Not sure if Scouts wear Speedos, but they’ve both adopted the same strategy to protect their name (and image).

Recently a young Aussie indie band, The Cub Scouts, reported that they were ‘asked politely’ by Scouts Australia to change their name. The details have been kept secret, but given that Scouts Australia isn’t in the business of producing music it’s likely it used the "well known mark" provisions of the Trade Marks Act to force the name change. Speedo did the same thing to the owner of a website and blog who used a "similar" design as the Speedo arrow logo. Quite simply, cease using the apparently similar logo or face litigation.

Under the Trade Marks Act if a registered trade mark is well known, then the owner of the mark can stop its use in respect of similar goods or services and also goods and services in unrelated classes.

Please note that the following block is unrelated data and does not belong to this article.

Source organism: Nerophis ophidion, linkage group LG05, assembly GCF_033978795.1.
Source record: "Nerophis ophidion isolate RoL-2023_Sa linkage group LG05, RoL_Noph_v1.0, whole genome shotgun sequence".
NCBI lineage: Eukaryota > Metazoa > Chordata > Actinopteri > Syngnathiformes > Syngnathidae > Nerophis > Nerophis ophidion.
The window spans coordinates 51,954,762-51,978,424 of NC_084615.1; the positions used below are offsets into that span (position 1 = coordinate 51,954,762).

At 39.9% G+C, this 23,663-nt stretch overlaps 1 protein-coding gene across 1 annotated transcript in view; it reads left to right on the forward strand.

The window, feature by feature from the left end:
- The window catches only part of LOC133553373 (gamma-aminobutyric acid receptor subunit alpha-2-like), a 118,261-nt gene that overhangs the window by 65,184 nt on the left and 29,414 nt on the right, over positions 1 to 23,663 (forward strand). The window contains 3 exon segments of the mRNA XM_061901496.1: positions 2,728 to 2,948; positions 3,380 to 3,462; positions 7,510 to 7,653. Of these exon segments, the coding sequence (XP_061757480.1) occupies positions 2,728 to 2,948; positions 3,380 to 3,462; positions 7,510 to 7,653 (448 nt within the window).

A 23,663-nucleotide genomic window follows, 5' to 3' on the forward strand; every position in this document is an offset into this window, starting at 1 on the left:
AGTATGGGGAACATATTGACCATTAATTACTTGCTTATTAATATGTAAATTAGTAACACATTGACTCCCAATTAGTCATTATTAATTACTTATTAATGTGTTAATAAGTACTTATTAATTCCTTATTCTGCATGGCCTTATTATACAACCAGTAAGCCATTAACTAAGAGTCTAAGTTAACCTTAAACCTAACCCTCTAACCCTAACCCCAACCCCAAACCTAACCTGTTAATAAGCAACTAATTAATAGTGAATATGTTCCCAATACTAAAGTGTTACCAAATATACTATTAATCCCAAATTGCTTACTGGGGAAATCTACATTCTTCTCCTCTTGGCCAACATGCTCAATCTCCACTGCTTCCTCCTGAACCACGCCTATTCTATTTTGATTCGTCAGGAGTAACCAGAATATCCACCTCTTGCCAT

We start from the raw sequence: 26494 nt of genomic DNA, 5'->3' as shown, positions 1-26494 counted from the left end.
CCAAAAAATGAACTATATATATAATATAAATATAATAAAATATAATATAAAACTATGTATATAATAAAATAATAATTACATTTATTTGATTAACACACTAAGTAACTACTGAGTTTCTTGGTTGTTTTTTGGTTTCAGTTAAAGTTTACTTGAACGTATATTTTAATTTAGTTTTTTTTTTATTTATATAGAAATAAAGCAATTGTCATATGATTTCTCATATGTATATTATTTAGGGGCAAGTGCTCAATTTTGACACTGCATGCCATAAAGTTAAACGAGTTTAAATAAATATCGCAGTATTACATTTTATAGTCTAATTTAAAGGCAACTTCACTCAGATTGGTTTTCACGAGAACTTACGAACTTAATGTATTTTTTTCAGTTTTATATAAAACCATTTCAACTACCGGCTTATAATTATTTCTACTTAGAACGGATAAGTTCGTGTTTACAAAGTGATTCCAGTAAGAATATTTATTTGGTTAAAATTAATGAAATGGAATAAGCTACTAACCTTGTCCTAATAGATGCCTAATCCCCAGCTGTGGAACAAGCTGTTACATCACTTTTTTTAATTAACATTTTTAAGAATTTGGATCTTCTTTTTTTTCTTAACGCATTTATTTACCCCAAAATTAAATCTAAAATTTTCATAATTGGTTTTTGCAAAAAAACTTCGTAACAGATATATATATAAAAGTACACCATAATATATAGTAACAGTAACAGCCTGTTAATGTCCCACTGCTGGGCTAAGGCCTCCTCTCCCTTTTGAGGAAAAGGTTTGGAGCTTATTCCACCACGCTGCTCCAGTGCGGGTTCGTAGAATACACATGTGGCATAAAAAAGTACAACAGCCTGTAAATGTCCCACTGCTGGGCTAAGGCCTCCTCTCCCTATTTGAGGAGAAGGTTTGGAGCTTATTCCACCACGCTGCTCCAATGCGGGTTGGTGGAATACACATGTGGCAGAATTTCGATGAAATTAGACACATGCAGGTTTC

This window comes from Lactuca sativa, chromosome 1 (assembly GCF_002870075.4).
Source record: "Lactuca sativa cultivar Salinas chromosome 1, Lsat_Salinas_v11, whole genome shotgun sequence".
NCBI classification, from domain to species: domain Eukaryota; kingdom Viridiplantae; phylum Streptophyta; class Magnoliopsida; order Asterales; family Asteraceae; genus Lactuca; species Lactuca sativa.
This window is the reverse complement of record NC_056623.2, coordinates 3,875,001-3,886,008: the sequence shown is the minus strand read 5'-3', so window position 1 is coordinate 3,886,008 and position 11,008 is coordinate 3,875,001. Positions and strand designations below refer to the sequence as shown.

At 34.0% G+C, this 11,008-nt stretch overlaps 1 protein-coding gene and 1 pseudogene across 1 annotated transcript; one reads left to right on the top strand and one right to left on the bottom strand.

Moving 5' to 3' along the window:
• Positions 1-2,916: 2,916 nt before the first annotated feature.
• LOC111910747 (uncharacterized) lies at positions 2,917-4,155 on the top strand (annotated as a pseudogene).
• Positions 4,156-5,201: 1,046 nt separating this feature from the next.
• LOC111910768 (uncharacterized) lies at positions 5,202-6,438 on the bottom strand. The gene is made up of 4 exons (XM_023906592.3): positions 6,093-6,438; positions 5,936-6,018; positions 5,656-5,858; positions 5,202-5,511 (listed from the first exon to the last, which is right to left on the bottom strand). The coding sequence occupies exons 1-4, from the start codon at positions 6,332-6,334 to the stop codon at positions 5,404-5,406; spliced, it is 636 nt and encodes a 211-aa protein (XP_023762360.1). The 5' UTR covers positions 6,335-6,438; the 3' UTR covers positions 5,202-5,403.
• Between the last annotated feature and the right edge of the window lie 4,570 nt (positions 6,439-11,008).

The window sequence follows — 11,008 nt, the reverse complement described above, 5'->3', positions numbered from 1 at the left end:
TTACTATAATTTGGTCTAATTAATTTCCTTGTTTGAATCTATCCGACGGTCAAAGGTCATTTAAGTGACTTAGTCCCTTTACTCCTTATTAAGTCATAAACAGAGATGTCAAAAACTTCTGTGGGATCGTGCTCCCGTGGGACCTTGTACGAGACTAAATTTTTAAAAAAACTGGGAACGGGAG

Think Coca-Cola motor cars. Think Google beverages. Think the Speedo logo and a blog? Think Cub Scouts, the band?

There are two catches to the "well known mark" provisions. First, it must be likely that punters will perceive a connection between the well known mark and the infringing mark. Secondly, the use of the infringing mark must be likely to cause an adverse impact on the owner of the well known mark.

Definitely Coca-Cola and Google would win. But the jury is still out in relation to Speedo attempting to protect its logo (the arrow thingy) from a blog and the Scout movement stopping an indie rock band in its tracks.

And, to ensure you keep up to date with your music news . . . The Cub Scouts are now known as Cub Sport – check ‘em out